Best Mind Care Remedies for Seniors
As we age it’s important we keep our minds active. This can help prevent diseases like Alzheimer’s, Parkinson and Dementia. But what herbal remedies are available to help improve our neurological function and keep our minds healthy?
I will share five herbs that you can add to your daily routine to help keep your wits sharp and slow the effects of aging on your mind.
Ginkgo is associated with Chinese medicine but the tree can be found growing throughout the United States.
One thing ginkgo is associated with is improving memory, alertness, and the ability to focus. It is also thought to help patients suffering from Alzheimer’s and dementia. This could be because of ginkgo’s positive effects on blood flow to the brain. Studies have shown that ginkgo can help increase blood flow to various parts of your body. This can have a positive effect on heart and brain health and lower stroke risk.
Probably the easiest way to identify ginkgo is by the leaves. The leaves have a distinctive fan shape that is similar to the maidenhair fern and so it is often referred to as the maidenhair tree. Ginkgo is a deciduous tree and in the fall the leaves change to a beautiful yellow.
There are many different ways to consume ginkgo, but most commonly people use the leaves. These can be purchased as supplement in capsule form, drank as a tea, or taken in extract form as a tincture.
Ginkgo Biloba Tincture
You can make a tincture easily in your own home with materials you likely have already.
- 3-4 ounces of yellow ginkgo leaves harvested in fall
- Vodka (or other alcohol at least 80 proof)
- Mason jar
- Coffee filter
- Tinted bottles for storage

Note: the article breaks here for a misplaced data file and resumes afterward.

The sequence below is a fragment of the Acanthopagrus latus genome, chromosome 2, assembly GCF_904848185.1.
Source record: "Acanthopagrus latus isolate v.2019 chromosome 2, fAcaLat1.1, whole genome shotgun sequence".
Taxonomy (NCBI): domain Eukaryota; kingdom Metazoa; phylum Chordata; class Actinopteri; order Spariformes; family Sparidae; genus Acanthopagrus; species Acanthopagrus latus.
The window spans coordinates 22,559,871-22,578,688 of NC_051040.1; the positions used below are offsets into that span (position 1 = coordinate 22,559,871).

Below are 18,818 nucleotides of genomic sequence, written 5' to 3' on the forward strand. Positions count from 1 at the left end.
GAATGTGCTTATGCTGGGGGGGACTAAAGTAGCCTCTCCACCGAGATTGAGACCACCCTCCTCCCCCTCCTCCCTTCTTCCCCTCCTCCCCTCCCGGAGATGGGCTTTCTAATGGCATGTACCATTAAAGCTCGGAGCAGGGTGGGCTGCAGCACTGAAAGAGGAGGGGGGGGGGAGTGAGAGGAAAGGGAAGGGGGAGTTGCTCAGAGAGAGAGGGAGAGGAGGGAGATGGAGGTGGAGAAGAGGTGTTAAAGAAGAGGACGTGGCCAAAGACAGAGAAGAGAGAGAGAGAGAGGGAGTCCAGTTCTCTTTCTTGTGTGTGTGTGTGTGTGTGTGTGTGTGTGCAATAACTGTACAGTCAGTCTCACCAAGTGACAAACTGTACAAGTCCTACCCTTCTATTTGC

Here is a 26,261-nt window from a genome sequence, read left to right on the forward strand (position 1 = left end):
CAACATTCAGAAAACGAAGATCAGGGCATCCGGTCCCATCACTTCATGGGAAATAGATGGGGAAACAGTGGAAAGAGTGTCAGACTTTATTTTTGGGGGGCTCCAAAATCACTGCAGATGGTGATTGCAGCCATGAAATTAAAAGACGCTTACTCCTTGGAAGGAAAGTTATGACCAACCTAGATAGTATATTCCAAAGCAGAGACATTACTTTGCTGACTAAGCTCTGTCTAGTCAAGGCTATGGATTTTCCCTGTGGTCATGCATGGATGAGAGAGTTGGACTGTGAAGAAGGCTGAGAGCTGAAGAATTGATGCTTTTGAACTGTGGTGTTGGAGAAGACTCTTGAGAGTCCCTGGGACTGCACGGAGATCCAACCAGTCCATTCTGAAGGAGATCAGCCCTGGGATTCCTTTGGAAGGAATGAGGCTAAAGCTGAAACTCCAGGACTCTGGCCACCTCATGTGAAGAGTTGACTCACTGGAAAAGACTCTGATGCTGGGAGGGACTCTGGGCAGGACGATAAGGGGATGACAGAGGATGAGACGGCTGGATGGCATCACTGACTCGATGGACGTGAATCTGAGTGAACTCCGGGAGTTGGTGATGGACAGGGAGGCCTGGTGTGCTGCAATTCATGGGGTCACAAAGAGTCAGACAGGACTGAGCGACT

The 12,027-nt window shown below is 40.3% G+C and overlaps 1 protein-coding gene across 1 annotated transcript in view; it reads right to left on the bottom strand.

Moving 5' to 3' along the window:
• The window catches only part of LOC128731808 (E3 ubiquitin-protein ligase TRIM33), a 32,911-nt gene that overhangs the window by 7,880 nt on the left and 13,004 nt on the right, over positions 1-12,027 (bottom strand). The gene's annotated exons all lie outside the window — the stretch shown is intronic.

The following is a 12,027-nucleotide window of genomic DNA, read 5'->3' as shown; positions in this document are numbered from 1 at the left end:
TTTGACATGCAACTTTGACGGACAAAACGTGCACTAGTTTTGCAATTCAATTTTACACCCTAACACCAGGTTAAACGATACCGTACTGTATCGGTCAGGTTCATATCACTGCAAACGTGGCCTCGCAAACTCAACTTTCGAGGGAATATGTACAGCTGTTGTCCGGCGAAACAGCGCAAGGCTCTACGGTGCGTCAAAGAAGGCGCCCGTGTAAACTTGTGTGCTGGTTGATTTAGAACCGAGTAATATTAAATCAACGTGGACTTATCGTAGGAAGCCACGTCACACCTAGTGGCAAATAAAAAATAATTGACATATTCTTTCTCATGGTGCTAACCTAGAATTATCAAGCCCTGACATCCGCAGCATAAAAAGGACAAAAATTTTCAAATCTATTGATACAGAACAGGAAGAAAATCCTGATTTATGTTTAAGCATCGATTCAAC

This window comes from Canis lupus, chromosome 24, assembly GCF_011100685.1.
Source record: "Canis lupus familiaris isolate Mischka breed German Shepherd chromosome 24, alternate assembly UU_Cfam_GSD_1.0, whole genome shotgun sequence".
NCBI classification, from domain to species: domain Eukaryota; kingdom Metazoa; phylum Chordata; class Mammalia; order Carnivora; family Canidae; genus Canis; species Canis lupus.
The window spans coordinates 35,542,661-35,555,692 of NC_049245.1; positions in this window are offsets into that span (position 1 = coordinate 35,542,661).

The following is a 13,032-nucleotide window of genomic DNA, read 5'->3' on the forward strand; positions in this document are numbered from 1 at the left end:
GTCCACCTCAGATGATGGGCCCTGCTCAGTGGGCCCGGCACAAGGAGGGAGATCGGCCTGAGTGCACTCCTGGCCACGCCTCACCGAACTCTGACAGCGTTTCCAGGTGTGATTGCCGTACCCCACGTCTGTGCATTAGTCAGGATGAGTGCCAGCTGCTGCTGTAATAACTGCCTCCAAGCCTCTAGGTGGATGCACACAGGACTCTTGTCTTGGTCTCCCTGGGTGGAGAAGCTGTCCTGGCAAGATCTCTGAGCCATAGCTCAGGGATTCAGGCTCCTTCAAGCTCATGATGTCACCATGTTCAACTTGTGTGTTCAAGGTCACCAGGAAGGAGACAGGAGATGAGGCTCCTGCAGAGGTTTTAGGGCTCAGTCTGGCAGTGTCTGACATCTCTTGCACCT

- First, crush the leaves to increase the surface area
- Place the crushed leaves in the mason jar
- Cover the leaves with vodka to a minimum of two fingers above the top of the roots. If you are using dry leaves add more vodka as the material will absorb the liquid. Do not exceed double the height of leaves or your tincture will not be as strong.
- Seal the jar and leave it in a cool dark place for at least two weeks
- When your tincture is ready place a coffee filter inside a funnel and strain the liquid into a tinted bottle for storage.
- Store in a cool dark place
Use a little as a few drops to start and no more than a teaspoon daily.
Turmeric (Curcuma longa) is a plant native to the tropics of SE Asia. It is best known for containing curcumin. It is thought that the anti-inflammatory, antioxidant qualities of curcumin are what contribute to turmeric’s over health benefits and benefit your brain.
In the same family as ginger, both are rhizomes, which means that the fleshy rootlike part is what is consumed in foods and medicines.
Not a small plant, the leaves can grow to be three feet tall. It produces a lovely flower that is usually a greenish-white color but occasionally is pink.
While turmeric thrives in hot jungle climates don’t despair if you live somewhere that experiences frost. It is possible to grow turmeric at home in a container.